Wednesday, May 26, 2010

Solid 96

Today, i enter a succession of live Underworld documents from 1996 with recordings from Roskilde and the US Organic festival.

First (re)impression: It's going to be a solid year.

At first blush, and also taking a gander at the bootlegs chronologically ahead of these, Underworld were settling into a setlist that usually included "rez", "cowgirl", 'Born Slippy", "Born slippy.NUXX", "Juanita", "Cherry Pie/Rowla" (always perfection when played live together", and one or two tracks from "dubno" or previews from the next long player "STITI".
In these two gigs, I hear and sense a jump from a band that was experimenting with what their live show might contain to one that was confident and willing to let a more regular setlist be explored from night to night. Samples enter and exit, Karl Hyde adds some ad libbed revelations, but it seems (if memory holds), that 1996 was a year of fewer tracks, fewer improvs, and instead very solid performances of a shorter setlist. It's all leading up to the mysterious, legendary "European Club Gig" that has been making its way around the internet for many years - a testament to Underworld's live prowess.

Tuesday, May 25, 2010

Disappear Here - by Hybrid

Something of a review here of an album that has been played pretty much daily, often multiple times, for the past month.

Hybrid: "Disappear Here" (2010, Distinctive Records):

Hybrid have been known for mixing symphonic, soundtrack-inspired orchestration with hard beats and aggressive electronic production since their stunning debut "Wide Angle". That and the follow up, "Morning Sci-Fi" each were split between tracks with slightly menacing vocals and instrumentals that often swelled from lovely or eerie into manic breakdowns.
With their prior LP, "I Choose Noise", i rather feared that they had fallwn victim to repeating themselves. Not only is the album the most break-beat inspired, the orchestral strings seemed a little tacked on. So imagine my surprise and enjoyment when "Dissappear Here" recharged and reshaped the group.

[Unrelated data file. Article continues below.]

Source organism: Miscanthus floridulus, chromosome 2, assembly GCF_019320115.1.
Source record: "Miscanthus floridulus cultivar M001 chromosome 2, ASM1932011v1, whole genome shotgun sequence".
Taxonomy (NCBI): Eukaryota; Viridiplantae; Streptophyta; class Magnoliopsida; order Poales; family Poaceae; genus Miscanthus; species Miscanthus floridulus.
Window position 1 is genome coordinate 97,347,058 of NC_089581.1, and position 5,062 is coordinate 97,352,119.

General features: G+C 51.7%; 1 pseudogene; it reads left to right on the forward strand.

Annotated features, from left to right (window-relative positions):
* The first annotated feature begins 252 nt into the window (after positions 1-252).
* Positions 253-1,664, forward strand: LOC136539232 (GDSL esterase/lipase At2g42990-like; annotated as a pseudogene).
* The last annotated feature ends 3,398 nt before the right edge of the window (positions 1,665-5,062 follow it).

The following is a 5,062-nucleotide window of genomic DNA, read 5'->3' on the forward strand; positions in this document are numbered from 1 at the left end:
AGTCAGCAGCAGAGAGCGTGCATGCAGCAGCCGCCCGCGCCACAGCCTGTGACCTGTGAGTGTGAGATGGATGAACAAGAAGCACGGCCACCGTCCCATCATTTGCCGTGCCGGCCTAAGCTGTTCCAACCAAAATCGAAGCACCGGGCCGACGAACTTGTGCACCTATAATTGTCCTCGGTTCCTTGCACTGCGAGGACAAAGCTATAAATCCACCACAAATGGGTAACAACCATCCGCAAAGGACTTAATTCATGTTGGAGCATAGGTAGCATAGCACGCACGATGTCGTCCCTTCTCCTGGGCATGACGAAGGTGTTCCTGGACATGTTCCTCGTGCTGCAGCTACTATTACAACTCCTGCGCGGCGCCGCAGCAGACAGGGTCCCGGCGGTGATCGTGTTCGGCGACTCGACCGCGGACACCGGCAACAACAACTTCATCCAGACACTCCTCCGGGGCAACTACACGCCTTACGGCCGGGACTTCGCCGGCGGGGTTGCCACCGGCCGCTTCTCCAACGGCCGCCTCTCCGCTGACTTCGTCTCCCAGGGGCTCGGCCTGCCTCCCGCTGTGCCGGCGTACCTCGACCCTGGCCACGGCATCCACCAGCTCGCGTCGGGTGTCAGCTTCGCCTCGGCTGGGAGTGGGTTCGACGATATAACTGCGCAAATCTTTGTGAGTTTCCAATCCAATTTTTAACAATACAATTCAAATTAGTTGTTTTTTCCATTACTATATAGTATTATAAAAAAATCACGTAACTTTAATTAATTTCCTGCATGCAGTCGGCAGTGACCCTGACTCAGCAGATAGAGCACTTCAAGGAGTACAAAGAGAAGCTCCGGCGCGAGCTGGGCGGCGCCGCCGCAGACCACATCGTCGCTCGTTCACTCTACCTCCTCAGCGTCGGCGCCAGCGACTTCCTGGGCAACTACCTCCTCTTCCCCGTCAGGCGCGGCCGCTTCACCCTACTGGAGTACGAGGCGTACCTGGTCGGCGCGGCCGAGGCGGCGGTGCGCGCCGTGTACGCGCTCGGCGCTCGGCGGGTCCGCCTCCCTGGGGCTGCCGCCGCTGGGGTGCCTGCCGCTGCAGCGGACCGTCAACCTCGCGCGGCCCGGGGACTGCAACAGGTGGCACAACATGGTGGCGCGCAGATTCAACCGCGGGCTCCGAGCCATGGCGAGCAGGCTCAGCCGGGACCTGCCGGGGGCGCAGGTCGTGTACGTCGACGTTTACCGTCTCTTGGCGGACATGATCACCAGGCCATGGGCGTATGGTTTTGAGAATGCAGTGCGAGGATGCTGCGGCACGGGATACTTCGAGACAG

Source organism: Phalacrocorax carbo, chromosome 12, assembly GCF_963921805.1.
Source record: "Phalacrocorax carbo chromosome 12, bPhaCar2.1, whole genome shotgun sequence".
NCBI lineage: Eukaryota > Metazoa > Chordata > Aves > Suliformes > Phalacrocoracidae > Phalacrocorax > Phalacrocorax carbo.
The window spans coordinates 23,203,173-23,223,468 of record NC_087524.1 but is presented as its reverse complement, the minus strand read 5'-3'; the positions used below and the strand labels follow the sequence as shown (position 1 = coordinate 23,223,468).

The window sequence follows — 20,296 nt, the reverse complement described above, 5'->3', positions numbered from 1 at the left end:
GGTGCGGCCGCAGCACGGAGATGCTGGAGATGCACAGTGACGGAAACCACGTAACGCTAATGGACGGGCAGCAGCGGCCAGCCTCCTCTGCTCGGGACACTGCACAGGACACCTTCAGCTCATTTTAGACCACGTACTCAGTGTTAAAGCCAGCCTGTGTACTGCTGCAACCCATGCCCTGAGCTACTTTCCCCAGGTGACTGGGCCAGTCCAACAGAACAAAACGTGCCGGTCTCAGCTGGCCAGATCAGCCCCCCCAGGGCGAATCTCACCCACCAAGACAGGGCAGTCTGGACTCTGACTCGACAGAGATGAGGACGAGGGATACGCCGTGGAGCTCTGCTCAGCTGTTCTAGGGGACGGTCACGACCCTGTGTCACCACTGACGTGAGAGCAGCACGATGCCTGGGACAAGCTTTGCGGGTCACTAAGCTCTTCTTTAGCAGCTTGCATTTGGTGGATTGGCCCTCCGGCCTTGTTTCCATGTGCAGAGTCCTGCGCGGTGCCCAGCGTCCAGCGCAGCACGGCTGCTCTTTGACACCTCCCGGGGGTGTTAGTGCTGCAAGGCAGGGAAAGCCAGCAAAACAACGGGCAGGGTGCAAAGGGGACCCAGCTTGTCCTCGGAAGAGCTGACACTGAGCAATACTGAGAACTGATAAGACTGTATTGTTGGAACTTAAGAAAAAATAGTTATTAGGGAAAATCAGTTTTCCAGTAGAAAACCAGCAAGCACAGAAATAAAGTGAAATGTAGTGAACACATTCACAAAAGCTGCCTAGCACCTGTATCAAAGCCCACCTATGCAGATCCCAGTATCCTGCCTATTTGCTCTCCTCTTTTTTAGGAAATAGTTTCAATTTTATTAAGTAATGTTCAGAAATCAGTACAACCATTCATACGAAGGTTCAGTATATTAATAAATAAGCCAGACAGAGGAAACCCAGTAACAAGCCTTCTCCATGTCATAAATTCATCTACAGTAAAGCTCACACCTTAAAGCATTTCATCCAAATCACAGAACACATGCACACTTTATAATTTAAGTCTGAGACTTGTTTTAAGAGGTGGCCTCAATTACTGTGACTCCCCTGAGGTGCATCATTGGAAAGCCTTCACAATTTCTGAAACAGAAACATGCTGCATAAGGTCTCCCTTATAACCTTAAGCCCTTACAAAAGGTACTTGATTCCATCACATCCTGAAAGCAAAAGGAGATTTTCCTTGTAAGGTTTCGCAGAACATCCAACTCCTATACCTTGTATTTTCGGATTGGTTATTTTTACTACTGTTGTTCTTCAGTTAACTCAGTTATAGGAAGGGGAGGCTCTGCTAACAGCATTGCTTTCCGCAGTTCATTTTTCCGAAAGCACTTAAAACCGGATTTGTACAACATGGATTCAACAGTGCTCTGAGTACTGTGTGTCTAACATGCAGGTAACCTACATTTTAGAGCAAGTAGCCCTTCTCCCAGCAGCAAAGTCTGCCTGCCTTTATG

Chris Healings and Mike Truman, producers since the beginning, have now added vocalist/guitarist/songwriter Charlotte james, who's voice drives no fewer than 8 of the 12 tracks, ranges from wounded ballads ("Disappear here", "Salt", "Numb") to in-your-face declarations of empowerment ("Original Sin", "break My Soul"). Many of the tracks have a decidedly live feel and a traditional song structure. Howeever, where Hybrid stick to the strings and beats formula (stunning opener "Empire", "City Siren"), or stir up differentr genres (the mysterious, soundscapy "Green Shell Suit"), they're clearly concentrating on a wider range of emotions.

Saturday, May 22, 2010

1 9 9 5

Today, i continued chronologically with my Underworld bootleg collection, and entered 1995, amazing to think that this was 15 years ago!

Underworld took off with the re-release of "Born Slippy.Nuxx", with the arrival of the "Trainspotting" film soundtrack and some help from Pete Tong. But in 1995, as with the 1994 dates i discussed previously, the live performances were really loose and were drawing on a small catalog (compared with today's canon). But these were also the days to hear the really rare tracks played live. During future tours, you'd be pretty much guaranteed to hear "Nuxx" and "rez" and "cowgirl", along with many other noted singles. But in 1995, Underworld was generating a buzz from their debut, but were not yet a bona fide super group. You'd get sneak peaks at tracks from the next LP ("rowla", "Juanita"), some rare remixes (e.g. UW's remix of "Leave Home" by the Chemical Brothers) and other deep cuts (e.g. "Spikee"- a B side vinyl cut, not readily available until 2003's Underworld retrospective "1992-2002", unless yhou had a VHS of "footwear repairs" or a rarer still comp. cd).

Today i listened to T in the Park -Hamilton, Scotland, 6/8/95 and Leicester University, 10,20,95, as well as the 1995 lowlands festival

Sadly, these boots are not of the best sonic quality, suffering from volume fade outs and audience noise. Someone in the fan trading community commented on the Leicester gig: "You can only polish a tud so much". But still, these gigs are very listenable and free-flowing, in particular Lowlands, which is pretty much one solid hour of mixed tracks.